Silence By Elizabeth Shippen


The first time you told me,
I wrote her for you.
The child who would never
be, her hair red like fire,
her face dusted with freckles.
And in my story,
I made her a phoenix,
so that each death was also a birth.

Sometimes I wrote her
as a small mischievous child
stealing cookies from the kitchen
when your back was turned.
Or then again older
in a flat in New York City
searching for the perfect
recipe for hot cocoa.

And other times
I wrote her with wings
and a sword of flame,
brave and unrelenting,
and each death was just a pause
in a long and never-ending

But ink and paper are nothing
compared to flesh and bone,
and moments in the dark,
when the world is asleep
and she reaches out to you
with warm tiny hands
needing to be held.

So I let my words turn to ash
and forget how to speak
into that silence that grows
until it suffocates
and you stop telling me.

And we are left with nothing
but ash and silence. 

It won’t be me who has to carry it.
In the end, I won’t carry much at all.

Pain: I can take pain.
I already know what it is
to walk each day on marbles,
to place my feet down carefully
with every step as though
the bottoms have been beaten
and the bruising hasn’t healed.
It doesn’t stop me. Each morning,
I still get up, back onto my feet,
knowing there are people who
depend on me to be standing
and it gets me through the pain.

Disfigurement: that would hurt
my pride. My vanity wrapped
in practiced nonchalance
would crumble in the face of it,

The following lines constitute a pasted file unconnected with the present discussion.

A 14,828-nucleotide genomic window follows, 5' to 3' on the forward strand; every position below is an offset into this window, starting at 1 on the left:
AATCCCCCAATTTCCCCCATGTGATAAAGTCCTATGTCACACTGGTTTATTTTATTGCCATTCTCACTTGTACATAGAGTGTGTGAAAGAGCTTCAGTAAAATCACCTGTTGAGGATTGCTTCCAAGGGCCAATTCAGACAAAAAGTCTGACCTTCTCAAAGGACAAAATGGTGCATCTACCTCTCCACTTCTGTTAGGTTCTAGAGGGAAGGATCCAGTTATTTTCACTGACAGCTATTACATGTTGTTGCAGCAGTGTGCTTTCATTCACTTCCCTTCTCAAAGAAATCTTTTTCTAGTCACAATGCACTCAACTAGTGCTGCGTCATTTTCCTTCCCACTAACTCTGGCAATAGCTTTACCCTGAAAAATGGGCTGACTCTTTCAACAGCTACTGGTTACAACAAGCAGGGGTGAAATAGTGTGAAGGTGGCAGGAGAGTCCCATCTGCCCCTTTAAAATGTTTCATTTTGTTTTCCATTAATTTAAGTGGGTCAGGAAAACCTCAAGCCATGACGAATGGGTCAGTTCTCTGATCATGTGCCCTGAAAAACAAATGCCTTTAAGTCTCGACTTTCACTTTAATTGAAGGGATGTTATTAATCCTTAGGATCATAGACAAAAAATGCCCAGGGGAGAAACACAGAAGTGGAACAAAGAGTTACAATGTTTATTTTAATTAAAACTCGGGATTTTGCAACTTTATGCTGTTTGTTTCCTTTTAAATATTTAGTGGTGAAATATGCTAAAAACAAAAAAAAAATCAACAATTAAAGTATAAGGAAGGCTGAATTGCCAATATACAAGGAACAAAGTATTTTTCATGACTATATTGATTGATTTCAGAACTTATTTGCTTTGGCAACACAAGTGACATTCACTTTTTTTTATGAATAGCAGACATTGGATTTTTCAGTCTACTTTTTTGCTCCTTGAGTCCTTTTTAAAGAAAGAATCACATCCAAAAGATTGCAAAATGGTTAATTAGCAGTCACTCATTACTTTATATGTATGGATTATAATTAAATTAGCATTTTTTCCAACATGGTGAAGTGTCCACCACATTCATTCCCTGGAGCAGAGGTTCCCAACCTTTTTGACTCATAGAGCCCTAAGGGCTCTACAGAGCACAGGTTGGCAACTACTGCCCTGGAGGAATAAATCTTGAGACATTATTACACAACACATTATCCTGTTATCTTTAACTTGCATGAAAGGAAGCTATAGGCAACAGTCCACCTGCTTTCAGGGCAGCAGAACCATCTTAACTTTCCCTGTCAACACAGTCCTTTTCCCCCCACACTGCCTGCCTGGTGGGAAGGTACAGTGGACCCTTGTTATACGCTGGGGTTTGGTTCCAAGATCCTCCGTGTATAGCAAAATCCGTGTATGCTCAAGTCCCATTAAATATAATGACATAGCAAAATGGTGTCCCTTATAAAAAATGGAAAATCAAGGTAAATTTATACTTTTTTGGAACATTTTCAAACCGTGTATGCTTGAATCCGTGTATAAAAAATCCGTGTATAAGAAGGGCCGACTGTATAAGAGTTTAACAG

but still, that’s not my biggest fear.

What I fear most
is what I might become
to my son.  

Long before you were born
I was afraid of it, the fierce
love of motherhood
and how it can devour
a woman.

I imagined my dreams
and years ripped away
by the relentless
jaws of motherhood.

So now as I hold your tiny
hand, I am surprised to find
that I’m still here.
Not gone or diminished,
simply full of something new
and different.

By Elizabeth Shippen


Elizabeth Shippen is a wife, mother, and Agile Product Manager in the Information Technology industry living on the North Shore of Massachusetts. Born in the D.C. Metro area, she grew up in Virginia before moving to Massachusetts after college. She has a Master’s Degree in English Literature and a Graduate certificate in Digital Studies from Salem State University. She completed her undergraduate studies in English and Creative Writing at Dickinson College in Carlisle, Pennsylvania. Her poetry has been published in Harmony Magazine and The Dickinson Review.

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